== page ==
Why am I telling you this? Because, she and I were two of the youngest children in our class. Her birthday was the same as mine, October 26. In those years, the end date for entering kindergarten in our district was October 31. That is, you had to turn five years old by October 31. She and I entered kindergarten while we were still four years of age.
Of course there were a few disadvantages, especially in high school, when we were the last in our class to reach driving age. But now I often speak to parents who are holding their children back, especially boys, almost two more years beyond my friend and me, to start kindergarten at six years of age. I have always felt that this was not a good practice because I have worked with many children who were underachieving more because they were bored in school than any other factor.
Now we have solid research indicating that this is the case. Sam Wang, a molecular biology professor at Princeton and Sandra Aamodt, a former editor of Nature Neuroscience share research in their book, "Welcome to your Child's Brain: How the Mind Grows from Conception to College," indicating that holding your child back a year before starting kindergarten actually interferes with their success in later life.
The research they cite indicates that the best way for your child to get ahead in school and life, is to start early, not late. Why?
SCHOOL IS WHAT MAKES CHILDREN SMART AND GIVES THEM THEM AMPLE TIME TO DEVELOP SOCIAL SKILLS AND OPPORTUNITIES FOR QUALITY TEAM SPORT EXPERIENCE
The authors highlight the research in their book and an OpEd in today's New York Times. They state that in a large study involving 26 Canadian Schools, first graders who were young at entering kindergarten made more progress in reading than those who were old for their year. They cite another study where the youngest fifth graders had higher I.Q.'s than fourth graders of the same age. The authors explain that the first six years of life are the time when the human brain is undergoing its greatest growth spurt, and nothing seems to increase that brain potential better than school. And one of the greatest benefits, according to the authors, is social skill development - especially among boys who otherwise tend to mature socially a little later than girls.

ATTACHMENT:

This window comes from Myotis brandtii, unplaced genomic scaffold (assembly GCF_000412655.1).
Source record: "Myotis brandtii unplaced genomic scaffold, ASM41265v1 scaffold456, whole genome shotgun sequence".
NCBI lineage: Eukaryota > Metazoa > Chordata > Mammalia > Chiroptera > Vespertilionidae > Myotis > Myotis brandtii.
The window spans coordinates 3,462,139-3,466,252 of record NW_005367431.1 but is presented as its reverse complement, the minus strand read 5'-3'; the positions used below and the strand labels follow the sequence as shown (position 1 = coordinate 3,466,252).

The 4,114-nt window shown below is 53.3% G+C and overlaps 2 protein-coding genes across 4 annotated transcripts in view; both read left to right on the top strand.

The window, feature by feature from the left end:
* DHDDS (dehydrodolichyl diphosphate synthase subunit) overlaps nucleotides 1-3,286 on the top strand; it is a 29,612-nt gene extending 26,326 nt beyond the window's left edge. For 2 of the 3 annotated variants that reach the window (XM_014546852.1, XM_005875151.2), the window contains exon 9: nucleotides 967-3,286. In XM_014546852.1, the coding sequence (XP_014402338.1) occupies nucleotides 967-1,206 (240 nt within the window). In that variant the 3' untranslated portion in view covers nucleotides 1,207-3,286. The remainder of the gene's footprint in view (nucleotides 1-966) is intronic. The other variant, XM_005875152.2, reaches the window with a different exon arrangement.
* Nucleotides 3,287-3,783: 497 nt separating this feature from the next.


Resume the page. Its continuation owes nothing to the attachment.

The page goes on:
So what about sports? Many parents believe that team sport skills provide their child with one additional leg up for college and scholarship opportunities. They often hold their children back to get an advantage in selection and opportunity over other children in the same grade. The authors do not provide research on this topic but I have another personal example here as well. My husband Jim and his twin brother, who had a late September birthday, also entered kindergarten before five years of age. They both received full athletic scholarships, one to a Big-Ten university, the other to an Ivy League college. My husband was selected Academic All Big-Ten as well as an All-American basketball player . He went on to play pro-basketball before entering law school.
What about me, with my late birthday and early school entrance? I did not get superior grades in elementary school nor, as my golf coach would testify, am I a superior athlete. But my grades were good enough and I had a broad range of extracurricular interests: art, music, drama, and public speaking. My father would say I was "well rounded." That, I believe, enabled me to have a fulfilling professional life and a satisfying family life.
THE BEST WAY FOR YOUR CHILD TO GET AHEAD IN SCHOOL, SPORTS AND LIFE IS TO START SCHOOL ON SCHEDULE, NOT WAIT A YEAR. ACCORDING TO WANG AND AAMODT, "SCHOOL MAKES CHILDREN SMARTER"!